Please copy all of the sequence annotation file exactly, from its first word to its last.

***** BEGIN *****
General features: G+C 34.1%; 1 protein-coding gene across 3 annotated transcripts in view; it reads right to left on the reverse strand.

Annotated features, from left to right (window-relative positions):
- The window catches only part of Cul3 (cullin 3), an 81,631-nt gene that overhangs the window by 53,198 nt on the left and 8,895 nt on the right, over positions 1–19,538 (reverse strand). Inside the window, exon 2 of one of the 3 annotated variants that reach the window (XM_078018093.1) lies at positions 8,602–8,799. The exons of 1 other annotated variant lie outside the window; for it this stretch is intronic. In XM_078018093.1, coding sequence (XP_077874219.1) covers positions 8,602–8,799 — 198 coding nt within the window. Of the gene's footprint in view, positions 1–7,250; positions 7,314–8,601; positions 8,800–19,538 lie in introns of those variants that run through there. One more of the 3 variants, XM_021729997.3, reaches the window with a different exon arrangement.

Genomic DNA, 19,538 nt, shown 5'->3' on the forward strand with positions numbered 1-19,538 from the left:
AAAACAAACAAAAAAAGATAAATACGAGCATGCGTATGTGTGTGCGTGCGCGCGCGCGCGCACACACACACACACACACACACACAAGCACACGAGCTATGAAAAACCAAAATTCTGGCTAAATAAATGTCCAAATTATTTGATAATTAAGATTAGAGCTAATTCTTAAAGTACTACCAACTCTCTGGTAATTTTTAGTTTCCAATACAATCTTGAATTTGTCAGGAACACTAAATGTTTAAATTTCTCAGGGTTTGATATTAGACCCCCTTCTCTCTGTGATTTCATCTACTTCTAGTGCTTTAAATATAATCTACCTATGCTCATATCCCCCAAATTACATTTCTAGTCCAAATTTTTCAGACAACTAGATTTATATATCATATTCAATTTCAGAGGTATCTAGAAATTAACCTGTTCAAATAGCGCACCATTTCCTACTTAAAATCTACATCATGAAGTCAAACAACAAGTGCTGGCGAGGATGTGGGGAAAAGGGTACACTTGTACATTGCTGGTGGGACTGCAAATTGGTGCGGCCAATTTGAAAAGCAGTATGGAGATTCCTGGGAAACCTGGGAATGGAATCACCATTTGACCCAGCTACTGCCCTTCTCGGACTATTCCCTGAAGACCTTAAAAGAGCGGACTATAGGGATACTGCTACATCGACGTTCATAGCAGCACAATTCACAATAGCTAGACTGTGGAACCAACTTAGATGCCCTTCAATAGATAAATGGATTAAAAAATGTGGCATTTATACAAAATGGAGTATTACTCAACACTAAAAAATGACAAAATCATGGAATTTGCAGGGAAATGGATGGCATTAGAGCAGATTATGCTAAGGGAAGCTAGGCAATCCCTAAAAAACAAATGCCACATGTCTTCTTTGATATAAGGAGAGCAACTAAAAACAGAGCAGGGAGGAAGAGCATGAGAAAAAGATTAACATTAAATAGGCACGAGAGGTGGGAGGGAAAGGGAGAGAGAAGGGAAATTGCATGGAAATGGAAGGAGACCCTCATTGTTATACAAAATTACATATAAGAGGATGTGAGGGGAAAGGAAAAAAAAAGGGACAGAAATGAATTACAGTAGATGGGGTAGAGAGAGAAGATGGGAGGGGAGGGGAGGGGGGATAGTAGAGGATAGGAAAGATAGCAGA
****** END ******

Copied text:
General features: G+C 34.1%; 1 protein-coding gene across 3 annotated transcripts in view; it reads right to left on the reverse strand.

Annotated features, from left to right (window-relative positions):
- The window catches only part of Cul3 (cullin 3), an 81,631-nt gene that overhangs the window by 53,198 nt on the left and 8,895 nt on the right, over positions 1–19,538 (reverse strand). Inside the window, exon 2 of one of the 3 annotated variants that reach the window (XM_078018093.1) lies at positions 8,602–8,799. The exons of 1 other annotated variant lie outside the window; for it this stretch is intronic. In XM_078018093.1, coding sequence (XP_077874219.1) covers positions 8,602–8,799 — 198 coding nt within the window. Of the gene's footprint in view, positions 1–7,250; positions 7,314–8,601; positions 8,800–19,538 lie in introns of those variants that run through there. One more of the 3 variants, XM_021729997.3, reaches the window with a different exon arrangement.

Genomic DNA, 19,538 nt, shown 5'->3' on the forward strand with positions numbered 1-19,538 from the left:
AAAACAAACAAAAAAAGATAAATACGAGCATGCGTATGTGTGTGCGTGCGCGCGCGCGCGCACACACACACACACACACACACACAAGCACACGAGCTATGAAAAACCAAAATTCTGGCTAAATAAATGTCCAAATTATTTGATAATTAAGATTAGAGCTAATTCTTAAAGTACTACCAACTCTCTGGTAATTTTTAGTTTCCAATACAATCTTGAATTTGTCAGGAACACTAAATGTTTAAATTTCTCAGGGTTTGATATTAGACCCCCTTCTCTCTGTGATTTCATCTACTTCTAGTGCTTTAAATATAATCTACCTATGCTCATATCCCCCAAATTACATTTCTAGTCCAAATTTTTCAGACAACTAGATTTATATATCATATTCAATTTCAGAGGTATCTAGAAATTAACCTGTTCAAATAGCGCACCATTTCCTACTTAAAATCTACATCATGAAGTCAAACAACAAGTGCTGGCGAGGATGTGGGGAAAAGGGTACACTTGTACATTGCTGGTGGGACTGCAAATTGGTGCGGCCAATTTGAAAAGCAGTATGGAGATTCCTGGGAAACCTGGGAATGGAATCACCATTTGACCCAGCTACTGCCCTTCTCGGACTATTCCCTGAAGACCTTAAAAGAGCGGACTATAGGGATACTGCTACATCGACGTTCATAGCAGCACAATTCACAATAGCTAGACTGTGGAACCAACTTAGATGCCCTTCAATAGATAAATGGATTAAAAAATGTGGCATTTATACAAAATGGAGTATTACTCAACACTAAAAAATGACAAAATCATGGAATTTGCAGGGAAATGGATGGCATTAGAGCAGATTATGCTAAGGGAAGCTAGGCAATCCCTAAAAAACAAATGCCACATGTCTTCTTTGATATAAGGAGAGCAACTAAAAACAGAGCAGGGAGGAAGAGCATGAGAAAAAGATTAACATTAAATAGGCACGAGAGGTGGGAGGGAAAGGGAGAGAGAAGGGAAATTGCATGGAAATGGAAGGAGACCCTCATTGTTATACAAAATTACATATAAGAGGATGTGAGGGGAAAGGAAAAAAAAAGGGACAGAAATGAATTACAGTAGATGGGGTAGAGAGAGAAGATGGGAGGGGAGGGGAGGGGGGATAGTAGAGGATAGGAAAGATAGCAGA